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Here's Why Capital One Was Rising on Friday

By Matthew Frankel, CFP® - Apr 24, 2020 at 3:47PM

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The credit card-focused bank was one of the market's top performers.

What happened

The stock market was having a decent day on Friday, with the Dow Jones Industrial Average and S&P 500 index both about 1% higher at 3 p.m. EDT. However, credit card-focused banking institution Capital One (COF -1.60%) was a standout, with shares up by about 8%.

So what

For the first quarter, Capital One reported a loss of $1.3 billion, or $3.10 per share. However, this includes a $3.6 billion build in its allowance for loan losses. With the uncertainty surrounding the pandemic and the U.S. recession, most financial institutions are bracing for an uptick in loan delinquencies and defaults, and Capital One is no exception.

A couple shopping online with a laptop and credit card

Image source: Getty Images.

Excluding the loan-loss provisions, Capital One's earnings were actually 8% higher than in the first quarter of 2020. Average loans and deposits both increased year over year, although by period-end (March 31), outstanding loan balances had decreased slightly. 

However, like most other companies, Capital One's first-quarter numbers weren't the primary focus. Rather, investors are more concerned with how the COVID-19 pandemic will affect Capital One's business going forward. On the company's earnings call, founder and CEO Richard Fairbank said:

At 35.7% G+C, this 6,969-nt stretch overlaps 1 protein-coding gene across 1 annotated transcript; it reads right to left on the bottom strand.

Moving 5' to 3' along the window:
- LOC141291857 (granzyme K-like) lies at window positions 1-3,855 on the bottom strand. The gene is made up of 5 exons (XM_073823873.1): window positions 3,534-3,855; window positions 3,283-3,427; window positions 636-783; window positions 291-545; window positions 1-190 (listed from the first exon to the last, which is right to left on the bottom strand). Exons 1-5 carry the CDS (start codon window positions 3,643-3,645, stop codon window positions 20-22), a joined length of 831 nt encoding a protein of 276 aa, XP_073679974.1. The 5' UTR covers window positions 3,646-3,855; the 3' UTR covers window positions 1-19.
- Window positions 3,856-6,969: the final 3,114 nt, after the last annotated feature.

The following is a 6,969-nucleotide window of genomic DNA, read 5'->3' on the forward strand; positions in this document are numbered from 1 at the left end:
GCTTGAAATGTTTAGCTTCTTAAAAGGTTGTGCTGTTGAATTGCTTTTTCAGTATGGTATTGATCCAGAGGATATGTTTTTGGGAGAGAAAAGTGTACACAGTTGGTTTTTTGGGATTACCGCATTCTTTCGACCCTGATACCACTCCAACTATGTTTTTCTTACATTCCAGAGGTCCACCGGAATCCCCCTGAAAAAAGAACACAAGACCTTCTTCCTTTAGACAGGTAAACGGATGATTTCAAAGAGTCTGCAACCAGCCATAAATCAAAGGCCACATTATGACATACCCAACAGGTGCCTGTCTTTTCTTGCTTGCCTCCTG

Capital One is well positioned to weather these challenges. Throughout our history, we've focused on resilience in all of our choices on liquidity and capital. As a result, our balance sheet is strong. We have deep liquidity reserves and a strong capital position.

In addition, the bank reported that as of April 17, just 2% of credit card loan balances and 11% of auto loan balances had been enrolled in forbearance programs designed for customers affected by COVID-19.

Now what

Credit card debt is generally more recession-prone than other common loan types, so Capital One has been one of the most beaten-down bank stocks in the market. However, the company's numbers, loss reserve build, and management comments seem to have reassured investors, at least for the time being.

Matthew Frankel, CFP, has no position in any of the stocks mentioned. The Motley Fool has no position in any of the stocks mentioned. The Motley Fool has a disclosure policy.

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